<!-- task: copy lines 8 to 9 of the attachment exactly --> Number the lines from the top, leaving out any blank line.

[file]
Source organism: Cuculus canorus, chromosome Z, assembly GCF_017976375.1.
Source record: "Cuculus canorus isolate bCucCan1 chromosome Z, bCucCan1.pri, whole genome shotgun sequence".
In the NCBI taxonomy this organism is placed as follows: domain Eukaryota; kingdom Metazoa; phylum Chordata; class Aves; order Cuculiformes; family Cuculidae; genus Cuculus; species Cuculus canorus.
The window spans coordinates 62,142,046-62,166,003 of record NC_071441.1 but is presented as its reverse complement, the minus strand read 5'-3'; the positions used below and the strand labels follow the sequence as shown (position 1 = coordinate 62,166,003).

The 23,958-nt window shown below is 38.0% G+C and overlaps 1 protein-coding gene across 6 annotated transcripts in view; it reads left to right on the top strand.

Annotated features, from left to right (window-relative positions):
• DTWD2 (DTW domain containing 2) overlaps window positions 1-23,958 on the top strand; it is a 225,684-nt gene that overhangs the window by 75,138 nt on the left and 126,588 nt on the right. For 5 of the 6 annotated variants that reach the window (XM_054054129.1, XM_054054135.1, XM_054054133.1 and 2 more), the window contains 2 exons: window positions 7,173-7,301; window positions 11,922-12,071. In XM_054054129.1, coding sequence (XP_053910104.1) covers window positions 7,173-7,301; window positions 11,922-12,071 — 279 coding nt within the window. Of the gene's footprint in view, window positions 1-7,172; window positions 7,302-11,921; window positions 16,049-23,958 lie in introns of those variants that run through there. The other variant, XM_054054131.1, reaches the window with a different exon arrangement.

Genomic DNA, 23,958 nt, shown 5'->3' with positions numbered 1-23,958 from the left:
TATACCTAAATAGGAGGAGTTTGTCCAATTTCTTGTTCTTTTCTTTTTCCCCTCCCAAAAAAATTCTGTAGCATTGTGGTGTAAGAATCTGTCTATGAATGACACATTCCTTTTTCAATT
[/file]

Genomic DNA, 23,958 nt, shown 5'->3' with positions numbered 1-23,958 from the left:
TATACCTAAATAGGAGGAGTTTGTCCAATTTCTTGTTCTTTTCTTTTTCCCCTCCCAAAAAAATTCTGTAGCATTGTGGTGTAAGAATCTGTCTATGAATGACACATTCCTTTTTCAATT